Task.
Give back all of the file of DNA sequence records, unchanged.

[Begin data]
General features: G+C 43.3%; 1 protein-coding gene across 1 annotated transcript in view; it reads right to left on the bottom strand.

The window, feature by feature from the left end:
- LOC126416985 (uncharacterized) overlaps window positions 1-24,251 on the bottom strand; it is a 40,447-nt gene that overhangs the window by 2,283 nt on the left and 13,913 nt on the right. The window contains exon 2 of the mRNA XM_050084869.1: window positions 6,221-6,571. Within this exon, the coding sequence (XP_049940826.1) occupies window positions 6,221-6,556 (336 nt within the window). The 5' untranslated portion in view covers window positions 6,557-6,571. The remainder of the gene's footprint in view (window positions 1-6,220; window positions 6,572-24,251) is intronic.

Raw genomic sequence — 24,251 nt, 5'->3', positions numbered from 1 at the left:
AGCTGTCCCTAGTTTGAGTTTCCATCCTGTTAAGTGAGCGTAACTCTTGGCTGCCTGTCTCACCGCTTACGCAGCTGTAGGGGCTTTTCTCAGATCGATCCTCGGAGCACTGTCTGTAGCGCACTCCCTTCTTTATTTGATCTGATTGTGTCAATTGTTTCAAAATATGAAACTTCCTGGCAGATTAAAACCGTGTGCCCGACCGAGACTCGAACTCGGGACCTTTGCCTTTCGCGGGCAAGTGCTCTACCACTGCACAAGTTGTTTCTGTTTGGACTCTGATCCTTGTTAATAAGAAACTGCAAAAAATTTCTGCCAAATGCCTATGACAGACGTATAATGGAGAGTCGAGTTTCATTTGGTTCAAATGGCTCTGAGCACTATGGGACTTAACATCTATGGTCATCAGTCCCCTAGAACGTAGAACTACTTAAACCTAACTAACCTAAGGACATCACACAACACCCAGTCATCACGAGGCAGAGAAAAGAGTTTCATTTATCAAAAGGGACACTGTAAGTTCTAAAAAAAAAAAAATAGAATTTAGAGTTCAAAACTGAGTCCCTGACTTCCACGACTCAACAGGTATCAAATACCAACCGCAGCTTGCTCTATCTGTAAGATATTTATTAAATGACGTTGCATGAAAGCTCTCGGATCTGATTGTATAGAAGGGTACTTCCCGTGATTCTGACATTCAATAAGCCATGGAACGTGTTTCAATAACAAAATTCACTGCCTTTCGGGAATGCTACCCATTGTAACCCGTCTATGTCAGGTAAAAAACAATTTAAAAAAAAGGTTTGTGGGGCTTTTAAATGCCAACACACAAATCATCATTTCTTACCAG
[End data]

General features: G+C 43.3%; 1 protein-coding gene across 1 annotated transcript in view; it reads right to left on the bottom strand.

The window, feature by feature from the left end:
- LOC126416985 (uncharacterized) overlaps window positions 1-24,251 on the bottom strand; it is a 40,447-nt gene that overhangs the window by 2,283 nt on the left and 13,913 nt on the right. The window contains exon 2 of the mRNA XM_050084869.1: window positions 6,221-6,571. Within this exon, the coding sequence (XP_049940826.1) occupies window positions 6,221-6,556 (336 nt within the window). The 5' untranslated portion in view covers window positions 6,557-6,571. The remainder of the gene's footprint in view (window positions 1-6,220; window positions 6,572-24,251) is intronic.

Raw genomic sequence — 24,251 nt, 5'->3', positions numbered from 1 at the left:
AGCTGTCCCTAGTTTGAGTTTCCATCCTGTTAAGTGAGCGTAACTCTTGGCTGCCTGTCTCACCGCTTACGCAGCTGTAGGGGCTTTTCTCAGATCGATCCTCGGAGCACTGTCTGTAGCGCACTCCCTTCTTTATTTGATCTGATTGTGTCAATTGTTTCAAAATATGAAACTTCCTGGCAGATTAAAACCGTGTGCCCGACCGAGACTCGAACTCGGGACCTTTGCCTTTCGCGGGCAAGTGCTCTACCACTGCACAAGTTGTTTCTGTTTGGACTCTGATCCTTGTTAATAAGAAACTGCAAAAAATTTCTGCCAAATGCCTATGACAGACGTATAATGGAGAGTCGAGTTTCATTTGGTTCAAATGGCTCTGAGCACTATGGGACTTAACATCTATGGTCATCAGTCCCCTAGAACGTAGAACTACTTAAACCTAACTAACCTAAGGACATCACACAACACCCAGTCATCACGAGGCAGAGAAAAGAGTTTCATTTATCAAAAGGGACACTGTAAGTTCTAAAAAAAAAAAAATAGAATTTAGAGTTCAAAACTGAGTCCCTGACTTCCACGACTCAACAGGTATCAAATACCAACCGCAGCTTGCTCTATCTGTAAGATATTTATTAAATGACGTTGCATGAAAGCTCTCGGATCTGATTGTATAGAAGGGTACTTCCCGTGATTCTGACATTCAATAAGCCATGGAACGTGTTTCAATAACAAAATTCACTGCCTTTCGGGAATGCTACCCATTGTAACCCGTCTATGTCAGGTAAAAAACAATTTAAAAAAAAGGTTTGTGGGGCTTTTAAATGCCAACACACAAATCATCATTTCTTACCAG